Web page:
Physical Literacy Resources
Physical Literacy: An Early Childhood Paradox examines early childhood educators attitudes, knowledge, and support for incorporating physical literacy into their child care programming.
The Apple Model is used to spread awareness of physical literacy and active play in the early years.
A webinar hosted by ParticipACTION and delivered by Dr. Dawne Clark
Brain Development and Physical Literacy
Brain Development“Active for Life is the place where parents go to learn about how to make a difference in the health and happiness of their children. Research shows there’s a right way and a right time to develop the fundamental movement and sport skills that benefit kids for their entire lives. Learning these basic movement and sports skills is known as becoming physically literate” (Active for Life, 2014). The following articles have been written by Dr. Dawne Clark sharing information relating early brain development to the development of physical literacy in children:
- Building Your Child’s Brain is Like Building a House
- Build Your Child’s Brain By Giving Them Lots of Experiences to Explore
- Building Your Child’s Brain Through Physical Literacy
- Active Play Experiences Help Children Develop Physical Literacy
- Relationships and Building a Child’s Brain
- Active Play for Preschoolers
A Hop, Skip and a Jump; Enhancing Physical Literacy & Physical Activity in Preschool Aged Children
The 2nd Edition of “Hop Skip and Jump ” is a great resource for parents, caregivers and professional to use to encourage active play in children. The 2nd Edition of “Hop, Skip and a Jump” can be purchased at Mount Royal’s Bookstore today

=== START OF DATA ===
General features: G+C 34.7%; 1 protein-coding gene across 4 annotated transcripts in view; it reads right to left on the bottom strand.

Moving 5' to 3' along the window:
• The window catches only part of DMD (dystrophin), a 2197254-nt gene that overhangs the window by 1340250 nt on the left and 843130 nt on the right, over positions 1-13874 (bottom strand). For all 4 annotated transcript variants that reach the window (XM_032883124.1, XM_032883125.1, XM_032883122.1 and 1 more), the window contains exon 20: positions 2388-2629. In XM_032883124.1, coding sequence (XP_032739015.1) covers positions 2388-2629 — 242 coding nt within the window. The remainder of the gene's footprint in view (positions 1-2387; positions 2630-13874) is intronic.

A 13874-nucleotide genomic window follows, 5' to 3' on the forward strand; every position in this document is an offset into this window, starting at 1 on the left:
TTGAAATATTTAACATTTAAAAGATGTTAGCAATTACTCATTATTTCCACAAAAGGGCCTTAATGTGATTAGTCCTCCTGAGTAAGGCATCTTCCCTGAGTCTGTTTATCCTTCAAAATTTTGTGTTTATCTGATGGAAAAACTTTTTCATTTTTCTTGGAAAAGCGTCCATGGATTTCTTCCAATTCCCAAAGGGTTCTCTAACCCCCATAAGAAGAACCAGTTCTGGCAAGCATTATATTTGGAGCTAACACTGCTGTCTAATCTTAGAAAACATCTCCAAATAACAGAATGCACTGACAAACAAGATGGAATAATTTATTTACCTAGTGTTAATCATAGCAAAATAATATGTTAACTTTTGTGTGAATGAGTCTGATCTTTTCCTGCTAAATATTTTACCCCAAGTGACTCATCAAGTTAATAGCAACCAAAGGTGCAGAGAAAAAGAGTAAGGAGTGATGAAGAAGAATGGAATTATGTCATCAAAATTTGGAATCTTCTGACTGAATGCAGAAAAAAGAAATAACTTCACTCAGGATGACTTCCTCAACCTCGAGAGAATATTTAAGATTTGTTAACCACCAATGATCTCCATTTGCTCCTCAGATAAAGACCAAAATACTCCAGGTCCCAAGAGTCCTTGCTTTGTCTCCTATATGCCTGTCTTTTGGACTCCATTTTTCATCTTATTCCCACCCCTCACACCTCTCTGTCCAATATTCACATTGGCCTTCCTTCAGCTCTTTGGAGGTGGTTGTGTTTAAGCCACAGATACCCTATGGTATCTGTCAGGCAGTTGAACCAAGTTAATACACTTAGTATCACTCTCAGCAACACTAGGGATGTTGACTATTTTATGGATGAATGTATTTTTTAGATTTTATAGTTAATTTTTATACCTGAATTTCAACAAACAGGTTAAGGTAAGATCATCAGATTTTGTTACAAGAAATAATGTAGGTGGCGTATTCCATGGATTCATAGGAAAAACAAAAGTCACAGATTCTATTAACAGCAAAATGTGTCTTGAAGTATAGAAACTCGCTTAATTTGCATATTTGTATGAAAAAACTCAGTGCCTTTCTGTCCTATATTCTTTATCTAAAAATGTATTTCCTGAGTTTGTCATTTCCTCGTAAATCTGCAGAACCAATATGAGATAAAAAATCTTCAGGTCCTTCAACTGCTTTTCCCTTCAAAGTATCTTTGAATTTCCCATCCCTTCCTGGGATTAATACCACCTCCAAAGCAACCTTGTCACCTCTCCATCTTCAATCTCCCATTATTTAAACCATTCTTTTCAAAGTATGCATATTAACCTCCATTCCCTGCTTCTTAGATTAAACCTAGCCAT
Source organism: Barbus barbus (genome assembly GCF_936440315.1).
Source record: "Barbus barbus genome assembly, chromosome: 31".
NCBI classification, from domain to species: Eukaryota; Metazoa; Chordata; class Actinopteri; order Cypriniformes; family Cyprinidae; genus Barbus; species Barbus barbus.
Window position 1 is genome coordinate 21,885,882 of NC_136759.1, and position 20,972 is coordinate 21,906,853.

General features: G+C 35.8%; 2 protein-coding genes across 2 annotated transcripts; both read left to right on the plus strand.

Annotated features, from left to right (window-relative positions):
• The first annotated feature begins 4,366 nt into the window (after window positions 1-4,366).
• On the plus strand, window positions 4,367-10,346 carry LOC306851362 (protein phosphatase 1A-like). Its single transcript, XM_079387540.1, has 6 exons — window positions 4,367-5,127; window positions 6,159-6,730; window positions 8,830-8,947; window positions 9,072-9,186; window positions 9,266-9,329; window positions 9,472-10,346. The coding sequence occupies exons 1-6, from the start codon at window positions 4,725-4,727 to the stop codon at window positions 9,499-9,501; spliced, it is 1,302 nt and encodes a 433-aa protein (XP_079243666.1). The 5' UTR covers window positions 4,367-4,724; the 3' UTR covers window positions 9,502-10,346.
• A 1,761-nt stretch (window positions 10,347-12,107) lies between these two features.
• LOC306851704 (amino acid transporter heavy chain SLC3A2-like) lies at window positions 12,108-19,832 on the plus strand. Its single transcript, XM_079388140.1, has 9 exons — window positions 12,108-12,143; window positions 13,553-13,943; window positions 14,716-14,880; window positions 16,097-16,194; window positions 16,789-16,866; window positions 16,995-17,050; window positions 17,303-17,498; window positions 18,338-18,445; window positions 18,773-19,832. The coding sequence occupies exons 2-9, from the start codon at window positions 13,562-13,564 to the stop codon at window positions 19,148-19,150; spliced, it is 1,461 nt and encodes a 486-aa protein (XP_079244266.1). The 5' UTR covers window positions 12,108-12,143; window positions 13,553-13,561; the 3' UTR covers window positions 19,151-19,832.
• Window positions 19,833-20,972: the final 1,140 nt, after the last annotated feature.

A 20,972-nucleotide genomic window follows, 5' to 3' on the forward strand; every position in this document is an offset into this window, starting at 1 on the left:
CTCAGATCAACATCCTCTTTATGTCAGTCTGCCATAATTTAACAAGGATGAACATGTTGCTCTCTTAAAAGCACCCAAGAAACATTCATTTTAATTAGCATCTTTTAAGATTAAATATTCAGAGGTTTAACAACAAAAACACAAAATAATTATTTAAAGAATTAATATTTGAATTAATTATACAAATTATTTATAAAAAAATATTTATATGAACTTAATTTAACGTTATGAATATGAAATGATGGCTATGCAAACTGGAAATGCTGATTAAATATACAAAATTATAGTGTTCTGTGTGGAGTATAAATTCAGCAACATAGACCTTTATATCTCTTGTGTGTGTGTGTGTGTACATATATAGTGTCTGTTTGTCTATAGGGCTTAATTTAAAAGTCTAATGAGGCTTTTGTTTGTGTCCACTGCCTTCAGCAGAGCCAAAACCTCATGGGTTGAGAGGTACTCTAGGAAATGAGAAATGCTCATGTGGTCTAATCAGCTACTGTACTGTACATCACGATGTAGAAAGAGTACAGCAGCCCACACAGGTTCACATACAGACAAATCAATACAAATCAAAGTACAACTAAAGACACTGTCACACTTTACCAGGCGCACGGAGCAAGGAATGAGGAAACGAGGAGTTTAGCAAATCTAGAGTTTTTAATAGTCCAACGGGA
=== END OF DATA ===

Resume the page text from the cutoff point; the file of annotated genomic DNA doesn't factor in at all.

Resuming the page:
The National Association for Sport and Physical Education (NASPE) guidelines state that preschool aged children should get at least 60 minutes of structured physical activity a day as well as 60 plus minutes of unstructured physical activity.Young children learn by doing, and “active play” or “physical literacy” includes both structured and unstructured activities. Activities should be designed to build the child’s physical literacy development.
Physical Activity in Preschool Aged Children
Our society is facing many significant problems relating to inactivity, poor health, and obesity among our children. This project is in the process of examining the levels of physical activity for preschool children in Calgary and has been through four different phases.
Did your child get 60 minutes of active play today? Here are some ideas for spring activities, outdoor summer and indoor summer activities, fall activities, and indoor winter and outdoor winter activities to help kids get the physical activity they need!
Active Play and Physical Literacy Everyday! (The APPLE Model)
Many parents and early childhood educators feel they can’t help their children with physical literacy because they don’t have appropriate education or the skills themselves. That’s the beauty of pursuing physical literacy through active play. The APPLE Model (Active Play and Physical Literacy Everyday!) shows how closely the concepts of physical literacy align with active play. Physical literacy forms the core of the apple. It can be developed through active play as represented by the skin of the apple: curiosity, exploration, repetition to mastery, and confidence. As children move around the cycles, they gain confidence and competence, become more willing to challenge themselves, develop mastery, and are eager to move around the cycle again and again.
Accreditation of Early Learning and Child Services
The Alberta Child Care Accreditation Program (ACCAP) Quality Standards or the Alberta Out-of-School Care Program (AOSCAP) Quality Standards, is where physical activities standards have been set for Day Care Centres, Family Day Home Agencies, and Out-Of-School Care program.